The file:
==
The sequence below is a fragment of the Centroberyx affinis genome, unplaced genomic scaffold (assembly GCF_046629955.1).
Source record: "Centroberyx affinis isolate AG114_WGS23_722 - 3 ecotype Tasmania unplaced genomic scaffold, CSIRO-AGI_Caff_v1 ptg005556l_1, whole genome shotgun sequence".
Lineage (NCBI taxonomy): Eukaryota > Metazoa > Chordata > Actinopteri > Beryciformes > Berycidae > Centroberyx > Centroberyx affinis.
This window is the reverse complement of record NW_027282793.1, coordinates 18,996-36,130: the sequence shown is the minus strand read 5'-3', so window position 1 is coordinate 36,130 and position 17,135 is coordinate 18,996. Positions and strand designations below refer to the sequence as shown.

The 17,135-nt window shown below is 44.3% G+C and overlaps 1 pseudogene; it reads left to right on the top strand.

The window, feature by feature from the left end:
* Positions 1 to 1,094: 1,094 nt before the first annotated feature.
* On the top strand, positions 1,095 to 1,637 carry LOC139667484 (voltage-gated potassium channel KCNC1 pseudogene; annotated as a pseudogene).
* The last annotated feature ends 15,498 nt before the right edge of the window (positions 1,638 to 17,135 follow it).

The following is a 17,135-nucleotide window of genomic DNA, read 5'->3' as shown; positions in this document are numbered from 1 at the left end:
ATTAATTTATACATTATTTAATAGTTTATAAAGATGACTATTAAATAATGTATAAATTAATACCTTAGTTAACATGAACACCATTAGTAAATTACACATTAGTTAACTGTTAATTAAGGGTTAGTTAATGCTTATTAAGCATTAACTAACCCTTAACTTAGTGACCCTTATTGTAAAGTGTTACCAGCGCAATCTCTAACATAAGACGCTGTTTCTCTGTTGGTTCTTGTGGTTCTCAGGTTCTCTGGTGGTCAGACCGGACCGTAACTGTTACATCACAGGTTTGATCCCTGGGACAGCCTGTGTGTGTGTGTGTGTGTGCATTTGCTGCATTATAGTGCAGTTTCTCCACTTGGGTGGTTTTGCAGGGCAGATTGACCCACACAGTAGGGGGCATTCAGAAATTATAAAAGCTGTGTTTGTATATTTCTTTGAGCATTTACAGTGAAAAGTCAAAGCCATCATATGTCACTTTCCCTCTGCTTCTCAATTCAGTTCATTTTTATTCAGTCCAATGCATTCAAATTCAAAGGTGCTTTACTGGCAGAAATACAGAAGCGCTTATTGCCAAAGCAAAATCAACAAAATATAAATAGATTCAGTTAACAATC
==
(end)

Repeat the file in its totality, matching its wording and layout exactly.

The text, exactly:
The sequence below is a fragment of the Centroberyx affinis genome, unplaced genomic scaffold (assembly GCF_046629955.1).
Source record: "Centroberyx affinis isolate AG114_WGS23_722 - 3 ecotype Tasmania unplaced genomic scaffold, CSIRO-AGI_Caff_v1 ptg005556l_1, whole genome shotgun sequence".
Lineage (NCBI taxonomy): Eukaryota > Metazoa > Chordata > Actinopteri > Beryciformes > Berycidae > Centroberyx > Centroberyx affinis.
This window is the reverse complement of record NW_027282793.1, coordinates 18,996-36,130: the sequence shown is the minus strand read 5'-3', so window position 1 is coordinate 36,130 and position 17,135 is coordinate 18,996. Positions and strand designations below refer to the sequence as shown.

The 17,135-nt window shown below is 44.3% G+C and overlaps 1 pseudogene; it reads left to right on the top strand.

The window, feature by feature from the left end:
* Positions 1 to 1,094: 1,094 nt before the first annotated feature.
* On the top strand, positions 1,095 to 1,637 carry LOC139667484 (voltage-gated potassium channel KCNC1 pseudogene; annotated as a pseudogene).
* The last annotated feature ends 15,498 nt before the right edge of the window (positions 1,638 to 17,135 follow it).

The following is a 17,135-nucleotide window of genomic DNA, read 5'->3' as shown; positions in this document are numbered from 1 at the left end:
ATTAATTTATACATTATTTAATAGTTTATAAAGATGACTATTAAATAATGTATAAATTAATACCTTAGTTAACATGAACACCATTAGTAAATTACACATTAGTTAACTGTTAATTAAGGGTTAGTTAATGCTTATTAAGCATTAACTAACCCTTAACTTAGTGACCCTTATTGTAAAGTGTTACCAGCGCAATCTCTAACATAAGACGCTGTTTCTCTGTTGGTTCTTGTGGTTCTCAGGTTCTCTGGTGGTCAGACCGGACCGTAACTGTTACATCACAGGTTTGATCCCTGGGACAGCCTGTGTGTGTGTGTGTGTGTGCATTTGCTGCATTATAGTGCAGTTTCTCCACTTGGGTGGTTTTGCAGGGCAGATTGACCCACACAGTAGGGGGCATTCAGAAATTATAAAAGCTGTGTTTGTATATTTCTTTGAGCATTTACAGTGAAAAGTCAAAGCCATCATATGTCACTTTCCCTCTGCTTCTCAATTCAGTTCATTTTTATTCAGTCCAATGCATTCAAATTCAAAGGTGCTTTACTGGCAGAAATACAGAAGCGCTTATTGCCAAAGCAAAATCAACAAAATATAAATAGATTCAGTTAACAATC